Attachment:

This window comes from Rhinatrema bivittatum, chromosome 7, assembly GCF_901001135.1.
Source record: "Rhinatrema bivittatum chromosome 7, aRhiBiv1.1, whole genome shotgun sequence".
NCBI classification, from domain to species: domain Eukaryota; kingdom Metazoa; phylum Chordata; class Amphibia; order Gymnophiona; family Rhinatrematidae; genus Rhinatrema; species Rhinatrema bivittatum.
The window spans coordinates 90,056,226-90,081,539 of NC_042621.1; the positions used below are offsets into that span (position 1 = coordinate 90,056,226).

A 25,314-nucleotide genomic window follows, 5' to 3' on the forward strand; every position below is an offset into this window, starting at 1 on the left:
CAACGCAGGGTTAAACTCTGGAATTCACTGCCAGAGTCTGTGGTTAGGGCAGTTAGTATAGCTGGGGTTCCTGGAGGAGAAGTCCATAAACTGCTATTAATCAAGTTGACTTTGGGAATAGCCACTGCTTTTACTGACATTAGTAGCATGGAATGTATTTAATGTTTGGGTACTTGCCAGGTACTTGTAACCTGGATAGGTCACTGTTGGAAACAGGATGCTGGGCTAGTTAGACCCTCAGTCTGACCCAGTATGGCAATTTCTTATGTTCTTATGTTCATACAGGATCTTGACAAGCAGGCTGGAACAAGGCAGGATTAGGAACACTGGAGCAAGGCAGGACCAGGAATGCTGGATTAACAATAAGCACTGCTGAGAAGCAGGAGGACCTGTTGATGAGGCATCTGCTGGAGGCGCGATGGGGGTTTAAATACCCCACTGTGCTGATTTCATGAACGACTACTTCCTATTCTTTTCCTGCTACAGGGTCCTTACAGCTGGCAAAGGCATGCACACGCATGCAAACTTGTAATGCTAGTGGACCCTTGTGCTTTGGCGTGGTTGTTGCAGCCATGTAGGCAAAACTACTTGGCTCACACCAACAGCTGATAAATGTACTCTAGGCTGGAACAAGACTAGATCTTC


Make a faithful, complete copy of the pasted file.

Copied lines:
This window comes from Rhinatrema bivittatum, chromosome 7, assembly GCF_901001135.1.
Source record: "Rhinatrema bivittatum chromosome 7, aRhiBiv1.1, whole genome shotgun sequence".
NCBI classification, from domain to species: domain Eukaryota; kingdom Metazoa; phylum Chordata; class Amphibia; order Gymnophiona; family Rhinatrematidae; genus Rhinatrema; species Rhinatrema bivittatum.
The window spans coordinates 90,056,226-90,081,539 of NC_042621.1; the positions used below are offsets into that span (position 1 = coordinate 90,056,226).

A 25,314-nucleotide genomic window follows, 5' to 3' on the forward strand; every position below is an offset into this window, starting at 1 on the left:
CAACGCAGGGTTAAACTCTGGAATTCACTGCCAGAGTCTGTGGTTAGGGCAGTTAGTATAGCTGGGGTTCCTGGAGGAGAAGTCCATAAACTGCTATTAATCAAGTTGACTTTGGGAATAGCCACTGCTTTTACTGACATTAGTAGCATGGAATGTATTTAATGTTTGGGTACTTGCCAGGTACTTGTAACCTGGATAGGTCACTGTTGGAAACAGGATGCTGGGCTAGTTAGACCCTCAGTCTGACCCAGTATGGCAATTTCTTATGTTCTTATGTTCATACAGGATCTTGACAAGCAGGCTGGAACAAGGCAGGATTAGGAACACTGGAGCAAGGCAGGACCAGGAATGCTGGATTAACAATAAGCACTGCTGAGAAGCAGGAGGACCTGTTGATGAGGCATCTGCTGGAGGCGCGATGGGGGTTTAAATACCCCACTGTGCTGATTTCATGAACGACTACTTCCTATTCTTTTCCTGCTACAGGGTCCTTACAGCTGGCAAAGGCATGCACACGCATGCAAACTTGTAATGCTAGTGGACCCTTGTGCTTTGGCGTGGTTGTTGCAGCCATGTAGGCAAAACTACTTGGCTCACACCAACAGCTGATAAATGTACTCTAGGCTGGAACAAGACTAGATCTTC